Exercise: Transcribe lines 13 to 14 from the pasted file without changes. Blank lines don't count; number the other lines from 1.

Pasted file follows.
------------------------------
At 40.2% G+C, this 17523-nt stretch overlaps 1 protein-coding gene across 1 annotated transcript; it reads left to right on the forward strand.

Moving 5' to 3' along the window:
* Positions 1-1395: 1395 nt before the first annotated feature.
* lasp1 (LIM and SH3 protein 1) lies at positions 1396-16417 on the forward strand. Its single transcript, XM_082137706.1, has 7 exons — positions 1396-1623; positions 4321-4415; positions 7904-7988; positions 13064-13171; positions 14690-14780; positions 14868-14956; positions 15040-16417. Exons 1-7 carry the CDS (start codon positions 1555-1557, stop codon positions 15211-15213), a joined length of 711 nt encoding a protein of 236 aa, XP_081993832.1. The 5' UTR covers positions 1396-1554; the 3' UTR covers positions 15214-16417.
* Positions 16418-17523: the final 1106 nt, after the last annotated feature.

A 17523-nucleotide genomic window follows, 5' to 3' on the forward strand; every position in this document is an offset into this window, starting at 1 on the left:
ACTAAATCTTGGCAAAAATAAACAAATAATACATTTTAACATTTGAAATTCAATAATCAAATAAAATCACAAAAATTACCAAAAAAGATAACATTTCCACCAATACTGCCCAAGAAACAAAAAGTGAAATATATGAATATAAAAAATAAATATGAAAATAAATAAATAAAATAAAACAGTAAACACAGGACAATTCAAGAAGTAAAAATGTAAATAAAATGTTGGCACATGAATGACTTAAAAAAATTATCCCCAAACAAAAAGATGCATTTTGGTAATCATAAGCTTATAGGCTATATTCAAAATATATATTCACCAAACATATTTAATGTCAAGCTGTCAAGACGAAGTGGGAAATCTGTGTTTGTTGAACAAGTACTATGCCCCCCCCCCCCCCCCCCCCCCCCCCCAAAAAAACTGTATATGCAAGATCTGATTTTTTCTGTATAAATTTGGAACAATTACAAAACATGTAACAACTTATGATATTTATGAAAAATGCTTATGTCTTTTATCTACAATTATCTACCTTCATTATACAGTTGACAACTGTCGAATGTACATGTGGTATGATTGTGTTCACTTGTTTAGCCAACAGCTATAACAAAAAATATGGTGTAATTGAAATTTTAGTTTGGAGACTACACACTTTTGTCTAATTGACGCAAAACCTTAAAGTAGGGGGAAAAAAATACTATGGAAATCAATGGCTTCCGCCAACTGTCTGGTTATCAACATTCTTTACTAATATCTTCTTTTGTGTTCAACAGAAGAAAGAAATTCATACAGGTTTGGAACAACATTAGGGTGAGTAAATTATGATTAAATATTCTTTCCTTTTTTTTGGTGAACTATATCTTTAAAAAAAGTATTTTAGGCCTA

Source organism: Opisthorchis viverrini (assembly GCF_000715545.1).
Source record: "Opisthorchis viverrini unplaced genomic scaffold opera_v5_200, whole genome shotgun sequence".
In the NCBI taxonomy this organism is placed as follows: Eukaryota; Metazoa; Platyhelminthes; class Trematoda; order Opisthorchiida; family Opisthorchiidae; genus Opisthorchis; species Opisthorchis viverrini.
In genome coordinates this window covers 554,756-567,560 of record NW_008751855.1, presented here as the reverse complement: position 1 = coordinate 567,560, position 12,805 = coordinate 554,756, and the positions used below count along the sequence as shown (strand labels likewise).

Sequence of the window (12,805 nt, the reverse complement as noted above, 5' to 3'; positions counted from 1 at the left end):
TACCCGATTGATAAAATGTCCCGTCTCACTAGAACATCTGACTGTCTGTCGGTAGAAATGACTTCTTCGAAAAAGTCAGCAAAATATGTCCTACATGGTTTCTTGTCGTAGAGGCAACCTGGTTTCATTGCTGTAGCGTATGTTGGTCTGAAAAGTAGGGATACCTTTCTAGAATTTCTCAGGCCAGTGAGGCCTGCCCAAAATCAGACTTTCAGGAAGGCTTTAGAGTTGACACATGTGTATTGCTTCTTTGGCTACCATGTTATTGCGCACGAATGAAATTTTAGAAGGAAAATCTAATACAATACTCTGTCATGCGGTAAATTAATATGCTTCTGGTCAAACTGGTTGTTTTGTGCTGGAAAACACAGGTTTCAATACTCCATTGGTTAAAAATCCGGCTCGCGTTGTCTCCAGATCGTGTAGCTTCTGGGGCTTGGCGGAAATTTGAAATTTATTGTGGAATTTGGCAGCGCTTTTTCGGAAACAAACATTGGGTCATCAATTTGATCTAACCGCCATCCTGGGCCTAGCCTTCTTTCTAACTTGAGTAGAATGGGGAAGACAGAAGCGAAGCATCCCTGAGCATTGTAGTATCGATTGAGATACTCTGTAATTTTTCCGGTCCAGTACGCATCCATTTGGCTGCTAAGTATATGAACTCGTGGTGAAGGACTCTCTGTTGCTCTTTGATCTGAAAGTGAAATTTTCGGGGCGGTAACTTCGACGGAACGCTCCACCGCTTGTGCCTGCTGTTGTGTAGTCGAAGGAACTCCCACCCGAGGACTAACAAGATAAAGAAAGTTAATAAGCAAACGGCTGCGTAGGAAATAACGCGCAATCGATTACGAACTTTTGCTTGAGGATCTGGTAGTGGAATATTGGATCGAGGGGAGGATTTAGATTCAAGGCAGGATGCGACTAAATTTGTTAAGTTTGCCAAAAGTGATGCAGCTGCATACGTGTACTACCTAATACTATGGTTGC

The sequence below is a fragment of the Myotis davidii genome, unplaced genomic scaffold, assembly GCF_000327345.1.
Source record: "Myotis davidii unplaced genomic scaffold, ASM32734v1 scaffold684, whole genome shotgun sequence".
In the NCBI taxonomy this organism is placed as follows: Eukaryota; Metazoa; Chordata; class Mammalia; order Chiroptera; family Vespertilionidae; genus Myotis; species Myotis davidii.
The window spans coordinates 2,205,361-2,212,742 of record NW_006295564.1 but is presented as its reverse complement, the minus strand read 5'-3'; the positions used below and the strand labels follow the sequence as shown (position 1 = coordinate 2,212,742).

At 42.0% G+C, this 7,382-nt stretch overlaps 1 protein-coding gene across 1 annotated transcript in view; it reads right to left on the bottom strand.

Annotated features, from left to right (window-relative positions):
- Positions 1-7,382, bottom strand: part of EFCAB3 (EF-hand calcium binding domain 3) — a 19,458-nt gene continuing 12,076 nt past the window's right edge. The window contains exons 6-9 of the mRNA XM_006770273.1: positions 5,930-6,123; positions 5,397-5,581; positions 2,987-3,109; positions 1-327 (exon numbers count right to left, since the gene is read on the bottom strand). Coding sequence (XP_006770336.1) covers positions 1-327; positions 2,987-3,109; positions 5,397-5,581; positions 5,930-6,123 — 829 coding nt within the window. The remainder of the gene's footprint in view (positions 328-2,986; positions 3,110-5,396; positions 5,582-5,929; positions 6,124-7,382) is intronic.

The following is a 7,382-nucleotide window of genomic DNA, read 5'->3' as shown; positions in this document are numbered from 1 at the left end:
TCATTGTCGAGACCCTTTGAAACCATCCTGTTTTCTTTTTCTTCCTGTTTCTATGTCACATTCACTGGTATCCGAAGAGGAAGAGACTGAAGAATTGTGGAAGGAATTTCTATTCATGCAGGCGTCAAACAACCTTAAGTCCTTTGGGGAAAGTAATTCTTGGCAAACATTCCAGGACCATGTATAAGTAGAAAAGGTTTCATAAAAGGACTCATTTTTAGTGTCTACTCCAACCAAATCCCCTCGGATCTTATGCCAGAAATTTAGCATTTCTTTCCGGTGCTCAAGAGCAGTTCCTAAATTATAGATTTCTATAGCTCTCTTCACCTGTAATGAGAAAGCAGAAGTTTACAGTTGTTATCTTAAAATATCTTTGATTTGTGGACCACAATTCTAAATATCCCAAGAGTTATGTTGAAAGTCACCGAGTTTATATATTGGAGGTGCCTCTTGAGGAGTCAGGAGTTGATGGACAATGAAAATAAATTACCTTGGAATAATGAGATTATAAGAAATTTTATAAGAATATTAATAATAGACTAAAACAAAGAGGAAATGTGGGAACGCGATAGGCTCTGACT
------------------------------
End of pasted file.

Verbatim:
TACCCGATTGATAAAATGTCCCGTCTCACTAGAACATCTGACTGTCTGTCGGTAGAAATGACTTCTTCGAAAAAGTCAGCAAAATATGTCCTACATGGTTTCTTGTCGTAGAGGCAACCTGGTTTCATTGCTGTAGCGTATGTTGGTCTGAAAAGTAGGGATACCTTTCTAGAATTTCTCAGGCCAGTGAGGCCTGCCCAAAATCAGACTTTCAGGAAGGCTTTAGAGTTGACACATGTGTATTGCTTCTTTGGCTACCATGTTATTGCGCACGAATGAAATTTTAGAAGGAAAATCTAATACAATACTCTGTCATGCGGTAAATTAATATGCTTCTGGTCAAACTGGTTGTTTTGTGCTGGAAAACACAGGTTTCAATACTCCATTGGTTAAAAATCCGGCTCGCGTTGTCTCCAGATCGTGTAGCTTCTGGGGCTTGGCGGAAATTTGAAATTTATTGTGGAATTTGGCAGCGCTTTTTCGGAAACAAACATTGGGTCATCAATTTGATCTAACCGCCATCCTGGGCCTAGCCTTCTTTCTAACTTGAGTAGAATGGGGAAGACAGAAGCGAAGCATCCCTGAGCATTGTAGTATCGATTGAGATACTCTGTAATTTTTCCGGTCCAGTACGCATCCATTTGGCTGCTAAGTATATGAACTCGTGGTGAAGGACTCTCTGTTGCTCTTTGATCTGAAAGTGAAATTTTCGGGGCGGTAACTTCGACGGAACGCTCCACCGCTTGTGCCTGCTGTTGTGTAGTCGAAGGAACTCCCACCCGAGGACTAACAAGATAAAGAAAGTTAATAAGCAAACGGCTGCGTAGGAAATAACGCGCAATCGATTACGAACTTTTGCTTGAGGATCTGGTAGTGGAATATTGGATCGAGGGGAGGATTTAGATTCAAGGCAGGATGCGACTAAATTTGTTAAGTTTGCCAAAAGTGATGCAGCTGCATACGTGTACTACCTAATACTATGGTTGC

The sequence below is a fragment of the Myotis davidii genome, unplaced genomic scaffold, assembly GCF_000327345.1.